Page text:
Restriction fragment length polymorphism
Quantitative trait loci
Springer Online Journal Archives 1860-2000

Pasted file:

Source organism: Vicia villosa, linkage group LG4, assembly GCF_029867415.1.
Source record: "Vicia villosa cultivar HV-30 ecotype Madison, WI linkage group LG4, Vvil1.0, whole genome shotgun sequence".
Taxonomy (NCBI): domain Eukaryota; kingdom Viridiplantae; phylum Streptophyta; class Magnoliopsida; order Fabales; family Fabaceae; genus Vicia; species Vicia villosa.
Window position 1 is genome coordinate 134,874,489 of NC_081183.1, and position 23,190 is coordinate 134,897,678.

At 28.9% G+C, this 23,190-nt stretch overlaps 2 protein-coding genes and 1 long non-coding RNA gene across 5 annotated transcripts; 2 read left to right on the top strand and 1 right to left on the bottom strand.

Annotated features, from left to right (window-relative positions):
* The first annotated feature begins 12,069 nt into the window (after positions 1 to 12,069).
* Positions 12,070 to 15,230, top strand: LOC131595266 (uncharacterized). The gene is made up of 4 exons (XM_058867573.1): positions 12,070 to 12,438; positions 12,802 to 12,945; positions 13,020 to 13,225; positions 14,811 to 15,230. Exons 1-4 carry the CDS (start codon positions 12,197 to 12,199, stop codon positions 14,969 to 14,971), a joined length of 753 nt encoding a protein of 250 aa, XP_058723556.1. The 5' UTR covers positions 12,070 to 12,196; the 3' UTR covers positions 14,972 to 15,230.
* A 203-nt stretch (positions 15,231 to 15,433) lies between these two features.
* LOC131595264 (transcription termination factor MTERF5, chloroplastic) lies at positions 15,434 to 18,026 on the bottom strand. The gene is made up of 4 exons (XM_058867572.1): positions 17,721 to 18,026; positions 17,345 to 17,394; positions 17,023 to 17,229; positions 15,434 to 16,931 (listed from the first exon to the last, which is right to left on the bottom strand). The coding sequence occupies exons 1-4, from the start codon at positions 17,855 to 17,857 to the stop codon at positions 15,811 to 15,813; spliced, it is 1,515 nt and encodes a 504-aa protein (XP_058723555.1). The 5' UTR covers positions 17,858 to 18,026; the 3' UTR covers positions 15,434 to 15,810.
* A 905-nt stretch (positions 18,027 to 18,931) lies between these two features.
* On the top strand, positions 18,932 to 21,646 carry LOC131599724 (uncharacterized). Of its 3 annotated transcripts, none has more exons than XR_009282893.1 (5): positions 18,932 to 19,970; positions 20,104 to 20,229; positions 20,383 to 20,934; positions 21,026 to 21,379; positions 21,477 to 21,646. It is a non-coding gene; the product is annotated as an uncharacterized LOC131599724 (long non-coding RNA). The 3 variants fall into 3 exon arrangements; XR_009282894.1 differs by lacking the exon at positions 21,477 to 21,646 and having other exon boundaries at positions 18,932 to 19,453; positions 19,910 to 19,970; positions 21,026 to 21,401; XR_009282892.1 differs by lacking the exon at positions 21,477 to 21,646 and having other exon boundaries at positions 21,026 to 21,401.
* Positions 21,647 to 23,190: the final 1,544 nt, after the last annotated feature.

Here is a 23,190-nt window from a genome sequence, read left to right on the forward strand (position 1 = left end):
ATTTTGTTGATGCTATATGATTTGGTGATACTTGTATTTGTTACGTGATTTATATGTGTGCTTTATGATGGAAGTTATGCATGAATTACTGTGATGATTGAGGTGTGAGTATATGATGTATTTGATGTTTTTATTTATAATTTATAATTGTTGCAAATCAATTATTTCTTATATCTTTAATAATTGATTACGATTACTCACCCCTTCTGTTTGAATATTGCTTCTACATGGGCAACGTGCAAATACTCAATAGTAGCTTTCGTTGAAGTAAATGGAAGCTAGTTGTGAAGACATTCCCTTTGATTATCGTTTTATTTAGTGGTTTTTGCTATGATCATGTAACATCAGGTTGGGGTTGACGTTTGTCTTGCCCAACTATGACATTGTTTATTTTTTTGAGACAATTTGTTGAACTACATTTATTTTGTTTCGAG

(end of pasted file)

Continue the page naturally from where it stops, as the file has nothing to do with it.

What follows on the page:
Abstract A cross between the open-pollinated Brassica oleracea cabbage cultivar ‘Wisconsin Golden Acre’ and the hybrid broccoli cultivar ‘Packman’ was used with molecular markers to investigate the genetic control of morphological variation. Twenty-two traits derived from leaf, stem, and flowering measurements were analyzed in 90 F2 individuals that were also classified for genotype by restriction fragment length polymorphism (RFLP) markers. Seventy-two RFLP loci, which covered the mapped genome at an average of 10 map-unit intervals on all nine linkage groups, were tested individually for associations to phenotypic measurements by single factor ANOVA, and markers with significant associations (P〈0.05) were used to develop multilocus models. These data were utilized to describe the location, parental contribution of alleles, magnitude of effect, and the gene action of trait loci. Single marker loci that were significantly associated (P〈0.05) with trait measurements accounted for 6.7–42.7% of the phenotypic variation. Multilocus models described as much as 60.1% of the phenotypic variation for a given trait. In some cases, different related traits had common marker-locus associations with similar gene action and genotypic class ranking. The numbers, action, and linkages, of genes controlling traits estimated with marker loci in this population corresponded to estimates based on classical genetic methods from other studies using similar, or similarly-wide, crosses. There was no evidence that genome duplication accounted for a significant portion of multiple genes controlling trait loci over the entire genome, but possible duplications of trait loci were identified for two regions with linked, duplicated marker loci.
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